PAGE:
The CMA also identified significant risks relating to the complexity of the proposed asset carve-outs subject to divestiture, which had the ability to impair the competitive capabilities of the divested business. The remedy proposal did not involve the divestiture of fully standalone businesses, but comprised carve-outs of assets, operations, employees, and customer and supplier contracts. Thus, the CMA rejected the remedy proposal and blocked the transaction. The US DOJ similarly expressed concerns with the “patchwork” settlement proposal that the parties offered and also threatened to sue to block the transaction.

Cargotec and Konecranes abandoned the merger on March 29, 2022.

JD Sports Fashion / Footasylum CMA Blocked Sports-inspired casual footwear and apparel retailing and, more specifically, (i) the retail supply of sports-inspired casual footwear in-store and online in the UK, and (ii) the retail supply of sports-inspired casual apparel in-store and online in the UK.

Combined market share of 30%-40%, though the CMA emphasized the practical limitations of calculating share in a differentiated retail market and instead focused on closeness of competition.

In April 2019, JD Sports Fashion plc announced it would acquire Footasylum plc for £90 million. In October 2019, the CMA referred the proposed acquisition for a Phase II investigation. The CMA found that the merger may be expected to result in a substantial lessening of competition for the supply of sports-inspired casual footwear and apparel, both in-store and online in the UK. It concluded that the full divestiture of Footasylum by JD Sports was the only effective remedy. In July 2021, the UK Competition Appeals Tribunal (CAT) accepted commitments to give effect to this remedy.

However, JD Sports successfully appealed the CMA’s final report before the CAT, which held that the CMA’s conclusions as to the likely effects of the COVID-19 pandemic were unfounded. On November 4, 2021, the CMA published its final report, following remittal from the CAT. The CMA again confirmed its findings that the transaction would result in a substantial lessening of competition (although for different reasons) and again ordered JD Sports to divest Footasylum. This time, the CMA considered that the substantial lessening of competition was “based primarily on the removal of the constraint imposed by JD Sports on Footasylum.” According to the CMA, market developments since its Phase 2 Final Report resulted in Footasylum becoming a weaker constraint and other competitors becoming stronger constraints on JD Sports. However, these market developments did not weaken Footasylum to such an extent that the merger does not result in a substantial lessening of competition in the market. On January 14, 2022, the CMA accepted final commitments from the parties which require JD Sports to divest Footasylum.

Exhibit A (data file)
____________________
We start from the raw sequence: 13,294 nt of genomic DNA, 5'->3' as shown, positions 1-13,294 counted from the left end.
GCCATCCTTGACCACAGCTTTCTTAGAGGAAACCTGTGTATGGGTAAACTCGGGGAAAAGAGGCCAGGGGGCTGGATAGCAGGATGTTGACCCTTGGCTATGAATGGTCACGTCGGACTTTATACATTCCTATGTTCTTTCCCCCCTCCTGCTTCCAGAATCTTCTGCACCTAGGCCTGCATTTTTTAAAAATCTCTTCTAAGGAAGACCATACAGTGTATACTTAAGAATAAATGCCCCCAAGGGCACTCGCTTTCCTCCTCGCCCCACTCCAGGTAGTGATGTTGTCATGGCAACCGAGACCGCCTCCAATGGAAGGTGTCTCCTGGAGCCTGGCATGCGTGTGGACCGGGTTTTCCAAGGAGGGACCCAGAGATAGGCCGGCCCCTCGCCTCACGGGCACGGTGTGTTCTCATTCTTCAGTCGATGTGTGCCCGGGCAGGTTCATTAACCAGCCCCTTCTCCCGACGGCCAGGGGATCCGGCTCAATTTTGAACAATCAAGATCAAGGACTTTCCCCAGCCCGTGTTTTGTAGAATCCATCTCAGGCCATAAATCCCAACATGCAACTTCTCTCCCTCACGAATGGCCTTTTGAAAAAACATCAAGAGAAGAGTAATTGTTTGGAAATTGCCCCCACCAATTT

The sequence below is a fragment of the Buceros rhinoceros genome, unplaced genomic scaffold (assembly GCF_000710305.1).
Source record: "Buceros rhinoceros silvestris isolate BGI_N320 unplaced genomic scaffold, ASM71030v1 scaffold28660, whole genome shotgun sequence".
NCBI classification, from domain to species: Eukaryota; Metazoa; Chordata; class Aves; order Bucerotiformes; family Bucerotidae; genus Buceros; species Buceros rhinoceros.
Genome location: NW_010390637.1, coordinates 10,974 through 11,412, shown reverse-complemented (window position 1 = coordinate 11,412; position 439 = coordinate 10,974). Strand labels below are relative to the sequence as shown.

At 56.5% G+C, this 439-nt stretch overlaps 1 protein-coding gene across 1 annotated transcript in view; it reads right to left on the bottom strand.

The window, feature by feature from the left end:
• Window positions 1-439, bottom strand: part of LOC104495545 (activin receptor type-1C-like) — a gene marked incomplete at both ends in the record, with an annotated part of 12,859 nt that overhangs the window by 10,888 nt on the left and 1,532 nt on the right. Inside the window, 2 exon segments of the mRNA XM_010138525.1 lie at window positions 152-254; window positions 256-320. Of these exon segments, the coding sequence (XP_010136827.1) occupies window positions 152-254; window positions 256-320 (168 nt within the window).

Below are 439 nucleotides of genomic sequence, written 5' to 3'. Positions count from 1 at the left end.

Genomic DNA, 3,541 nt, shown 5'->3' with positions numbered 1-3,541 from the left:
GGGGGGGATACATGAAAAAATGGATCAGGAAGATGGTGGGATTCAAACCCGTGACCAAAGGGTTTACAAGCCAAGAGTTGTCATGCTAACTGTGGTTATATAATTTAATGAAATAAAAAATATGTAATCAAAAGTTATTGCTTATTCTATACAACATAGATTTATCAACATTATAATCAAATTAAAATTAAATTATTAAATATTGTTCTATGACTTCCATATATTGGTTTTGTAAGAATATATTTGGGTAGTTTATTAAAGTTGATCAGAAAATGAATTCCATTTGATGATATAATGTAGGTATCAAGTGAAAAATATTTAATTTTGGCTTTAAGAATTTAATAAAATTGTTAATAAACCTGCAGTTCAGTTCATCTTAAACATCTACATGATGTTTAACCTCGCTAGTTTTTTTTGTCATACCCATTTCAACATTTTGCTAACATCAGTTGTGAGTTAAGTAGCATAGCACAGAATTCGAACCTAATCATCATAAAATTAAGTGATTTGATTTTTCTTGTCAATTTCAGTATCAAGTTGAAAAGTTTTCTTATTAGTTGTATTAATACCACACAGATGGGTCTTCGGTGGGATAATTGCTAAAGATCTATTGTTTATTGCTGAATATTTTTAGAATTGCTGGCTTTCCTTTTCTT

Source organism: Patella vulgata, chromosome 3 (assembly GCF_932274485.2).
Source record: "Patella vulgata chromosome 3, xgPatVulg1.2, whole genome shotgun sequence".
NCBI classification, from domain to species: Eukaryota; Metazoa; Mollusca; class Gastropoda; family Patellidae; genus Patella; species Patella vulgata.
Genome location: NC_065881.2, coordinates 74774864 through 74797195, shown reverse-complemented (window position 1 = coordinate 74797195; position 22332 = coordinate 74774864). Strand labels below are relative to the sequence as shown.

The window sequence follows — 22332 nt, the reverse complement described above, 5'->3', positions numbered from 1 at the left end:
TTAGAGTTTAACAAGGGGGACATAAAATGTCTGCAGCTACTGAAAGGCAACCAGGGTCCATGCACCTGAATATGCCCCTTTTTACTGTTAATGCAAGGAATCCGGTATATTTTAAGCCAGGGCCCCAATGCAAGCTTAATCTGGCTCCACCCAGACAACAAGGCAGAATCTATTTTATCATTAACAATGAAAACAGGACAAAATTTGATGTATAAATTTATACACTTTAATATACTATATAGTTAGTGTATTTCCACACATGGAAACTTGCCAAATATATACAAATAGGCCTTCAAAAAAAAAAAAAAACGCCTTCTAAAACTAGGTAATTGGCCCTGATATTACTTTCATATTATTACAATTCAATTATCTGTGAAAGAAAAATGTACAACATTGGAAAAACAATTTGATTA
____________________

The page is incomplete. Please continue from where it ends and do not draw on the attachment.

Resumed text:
On February 14, 2022, the CMA also announced that it imposed fines totaling £4.7 million on JD Sports and Footasylum for breaching an interim enforcement order (IEO) and a formal information request issued to the parties during the remitted Phase II investigation. The IEO prohibited the parties from exchanging commercially sensitive information (CSI) without the CMA’s prior consent and required the parties to immediately alert the CMA when CSI may have been shared. It also required the parties to put in place robust safeguards to prevent such breaches and ensure compliance with the IEO. The CMA found that the parties had failed to put safeguards in place and that they had shared CSI and failed to alert the CMA accordingly, thus resulting in the imposition of fines.